Rounding out this gauzy quadriptych is “Sheep,” which opens tentatively with churchy organ and rangy guitars before hairpin turning through a series of aural switchbacks. Bendy, Psychedelic guitar notes ping and tremble, tethered to a hi-hat kick, and the song shapeshifts yet again, as sludgy guitars collide with sinewy bass and a walloping beat. Lovelorn lyrics conjure a vivid tableau; “The dream of tumbling sheep, black and white, thrown like dice from the sky, from the sky, they land, they stand in pairs or alone, stunned into stillness, but free to roam.” Desolate backwards vocals and guitar chords steer the song to an ambivalent close.

The album’s centerpiece, “13th St.,” channels author Thomas Wolfe and Punk Rock pioneer/provocateur Lou Reed. Clocking in at under just under minutes, slashing rhythm guitar chords partner with vinegary electric riffs, prowling bass lines and a thunking beat. Her mien is almost phlegmatic as she unspools a series of vignettes that happened at her dad’s place; “Down on 13th St., on New Year’s Eve, we’d get bundled up, wait out on the stoop for midnight to come/And then we’d run up and down the street, yelling “Happy New Year,” then Dad would let us have some champagne the next day…and we didn’t even know that we were happy.” Decades later, following her father’s death she returns, and much like Thomas Wolfe predicted, you can’t go home again; “Then came a day, I was visiting New York from L.A., wanted to feel my roots, go sit on my old front stoop, and I couldn’t believe my eyes, and I started to cry/It was gone, the whole Brownstone, and the neighbors too, put up a mansion…. So, I called my mother, and she said ‘Sara, what can you do? Everything you say hello to, you have to say goodbye to, too.’” Her deadpan demeanor nearly disguises the homesick ache. As the cyclonic instrumentation swirls toward a dissonant crescendo she retreats into a record. The angst briefly recedes as her worn, vinyl copy of Coney Island Baby takes up residence on her turntable, and she remains still and just listens.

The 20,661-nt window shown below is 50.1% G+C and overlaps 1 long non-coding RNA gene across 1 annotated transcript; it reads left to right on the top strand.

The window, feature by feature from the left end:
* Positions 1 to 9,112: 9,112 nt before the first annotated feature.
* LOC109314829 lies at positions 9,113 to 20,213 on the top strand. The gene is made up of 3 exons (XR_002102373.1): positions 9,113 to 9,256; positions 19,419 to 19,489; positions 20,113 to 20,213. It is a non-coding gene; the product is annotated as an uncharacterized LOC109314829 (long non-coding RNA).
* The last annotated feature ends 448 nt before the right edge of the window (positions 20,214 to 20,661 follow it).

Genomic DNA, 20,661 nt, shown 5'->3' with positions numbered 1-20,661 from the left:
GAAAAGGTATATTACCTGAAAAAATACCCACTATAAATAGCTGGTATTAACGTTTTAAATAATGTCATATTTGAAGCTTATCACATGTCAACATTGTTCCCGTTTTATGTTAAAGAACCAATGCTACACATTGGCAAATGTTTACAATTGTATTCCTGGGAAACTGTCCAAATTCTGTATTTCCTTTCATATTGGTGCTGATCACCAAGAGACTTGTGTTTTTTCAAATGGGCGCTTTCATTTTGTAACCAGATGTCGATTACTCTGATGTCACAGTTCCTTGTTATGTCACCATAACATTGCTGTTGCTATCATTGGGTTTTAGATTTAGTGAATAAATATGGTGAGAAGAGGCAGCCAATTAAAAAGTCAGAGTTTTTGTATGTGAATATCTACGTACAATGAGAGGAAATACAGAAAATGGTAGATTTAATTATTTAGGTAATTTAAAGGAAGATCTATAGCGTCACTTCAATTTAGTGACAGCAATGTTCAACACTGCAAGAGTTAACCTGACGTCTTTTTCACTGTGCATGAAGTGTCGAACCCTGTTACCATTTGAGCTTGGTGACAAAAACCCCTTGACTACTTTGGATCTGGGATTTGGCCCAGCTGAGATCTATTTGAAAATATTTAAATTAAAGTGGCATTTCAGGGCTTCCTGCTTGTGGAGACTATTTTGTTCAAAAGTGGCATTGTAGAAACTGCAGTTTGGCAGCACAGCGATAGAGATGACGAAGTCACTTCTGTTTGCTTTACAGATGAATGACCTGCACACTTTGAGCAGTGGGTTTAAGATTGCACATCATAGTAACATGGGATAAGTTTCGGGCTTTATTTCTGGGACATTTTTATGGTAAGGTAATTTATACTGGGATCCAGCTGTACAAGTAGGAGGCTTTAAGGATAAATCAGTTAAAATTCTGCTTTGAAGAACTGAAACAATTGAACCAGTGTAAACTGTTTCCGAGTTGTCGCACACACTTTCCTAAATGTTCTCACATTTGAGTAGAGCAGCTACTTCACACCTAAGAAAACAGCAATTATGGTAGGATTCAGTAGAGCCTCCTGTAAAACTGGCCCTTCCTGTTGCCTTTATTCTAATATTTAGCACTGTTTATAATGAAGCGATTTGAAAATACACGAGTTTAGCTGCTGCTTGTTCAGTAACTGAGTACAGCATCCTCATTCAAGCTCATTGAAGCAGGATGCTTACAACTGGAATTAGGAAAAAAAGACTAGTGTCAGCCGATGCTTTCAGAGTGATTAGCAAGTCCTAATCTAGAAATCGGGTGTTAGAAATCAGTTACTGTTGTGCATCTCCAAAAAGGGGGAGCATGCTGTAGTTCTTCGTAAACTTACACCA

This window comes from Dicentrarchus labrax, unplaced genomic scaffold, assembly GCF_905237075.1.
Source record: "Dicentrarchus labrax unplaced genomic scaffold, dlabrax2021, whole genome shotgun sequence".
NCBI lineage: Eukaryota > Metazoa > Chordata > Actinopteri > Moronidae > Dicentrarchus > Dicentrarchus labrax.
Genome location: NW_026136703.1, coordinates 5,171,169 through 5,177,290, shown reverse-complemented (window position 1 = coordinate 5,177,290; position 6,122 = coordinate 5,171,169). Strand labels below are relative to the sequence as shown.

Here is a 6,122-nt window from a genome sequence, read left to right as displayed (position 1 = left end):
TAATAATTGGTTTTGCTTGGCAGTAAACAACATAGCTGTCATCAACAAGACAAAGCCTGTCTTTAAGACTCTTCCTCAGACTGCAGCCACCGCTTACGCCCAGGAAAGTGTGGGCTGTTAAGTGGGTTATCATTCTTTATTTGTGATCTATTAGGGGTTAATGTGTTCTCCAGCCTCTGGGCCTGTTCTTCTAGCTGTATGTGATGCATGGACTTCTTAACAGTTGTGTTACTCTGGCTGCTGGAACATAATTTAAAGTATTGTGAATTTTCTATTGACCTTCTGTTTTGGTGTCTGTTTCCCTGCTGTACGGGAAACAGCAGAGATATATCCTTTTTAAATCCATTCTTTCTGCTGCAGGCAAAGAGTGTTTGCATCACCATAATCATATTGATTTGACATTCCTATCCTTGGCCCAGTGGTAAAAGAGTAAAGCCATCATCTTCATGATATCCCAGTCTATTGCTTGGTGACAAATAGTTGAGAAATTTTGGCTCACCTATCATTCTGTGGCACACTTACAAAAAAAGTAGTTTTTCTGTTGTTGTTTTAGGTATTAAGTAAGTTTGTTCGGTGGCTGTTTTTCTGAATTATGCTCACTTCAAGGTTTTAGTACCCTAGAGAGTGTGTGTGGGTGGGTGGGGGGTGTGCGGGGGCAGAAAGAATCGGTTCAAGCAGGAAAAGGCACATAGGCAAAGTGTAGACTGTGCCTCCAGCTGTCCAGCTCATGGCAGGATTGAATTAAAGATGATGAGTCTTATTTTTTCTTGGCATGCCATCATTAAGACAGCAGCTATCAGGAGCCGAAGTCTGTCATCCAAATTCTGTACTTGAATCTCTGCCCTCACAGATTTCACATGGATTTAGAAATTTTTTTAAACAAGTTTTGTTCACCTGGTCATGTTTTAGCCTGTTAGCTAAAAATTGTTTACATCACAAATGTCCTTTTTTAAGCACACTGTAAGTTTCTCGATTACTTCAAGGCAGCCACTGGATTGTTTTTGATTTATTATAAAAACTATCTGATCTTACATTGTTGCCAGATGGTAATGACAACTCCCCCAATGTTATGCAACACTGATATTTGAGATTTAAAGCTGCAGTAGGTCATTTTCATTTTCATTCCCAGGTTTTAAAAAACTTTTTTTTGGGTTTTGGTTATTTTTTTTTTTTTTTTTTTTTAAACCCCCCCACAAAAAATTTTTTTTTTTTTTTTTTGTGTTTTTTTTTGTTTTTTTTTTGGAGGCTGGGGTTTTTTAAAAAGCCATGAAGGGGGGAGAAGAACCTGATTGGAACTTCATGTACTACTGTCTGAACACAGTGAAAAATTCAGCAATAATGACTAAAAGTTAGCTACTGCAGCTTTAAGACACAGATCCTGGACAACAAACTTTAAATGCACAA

The album’s final three tracks form a melancholy triumvirate. “The Tunnel” is swaying dirge that blends ethereal vocals, authoritative piano notes, shang-a-lang guitars and thrumming bass. The narrative shifts from calming a thunder-phobic dog to navigating a mental health crisis in a Mexican hospital. A chunky drum beat and coruscated piano runs wrap around a restless denouement; “Now me and the dog in a nighttime fog hold each other tight, wild-eyed, and pray for the end of this stormy night.”

Initially, “Unmade/The Dog” offers a cautious celebration for a lazy day. Muted drums connect with discreet keys and loping guitars as she unfurls a quiescent day where “the only thing blue was the sky over you.” The beat kicks over and vroom-y electric chords and sugar rush acoustic notes lighten the mood. Lyrics, inspired by Irish writer Samuel Beckett allude to further dog-centric adventures, but are easily supplanted by gorgeous, sun-dappled guitars.

The record winds down with “Creatures Of The Night.” Lilting piano notes, rippling acoustic guitar and drifty keys cradle Sarabeth’s impish vocals. She seems to be banishing her demons; “Creature of the night, we should leave each other’s side, it’s too late to get into it, but I’m just not built for this anymore.” It’s a buoyant finish to a watershed record.

As with her first two releases, Joan Of All was produced Luther Russell. While Sarabeth sang and played guitar, Luther tackled drums, guitar, bass, keys and percussion. Jason Hiller was on bass and additional keys and vocals were handled by Chris Joyner and Maesa Pullman, respectively.

This record will easily summon comparisons to antecedents like Sybille Green, The Velvet Underground and Patti Smith, along with contemporaries like Mazzy Star and Laura Marling. But this is pure Sarabeth. It’s truly ironic that she truncated her name to SBT only to release her most expansive, fully-realized album to date. It’s a dazzling achievement, that feels like a snapshot, capturing a moment that was here before it was gone.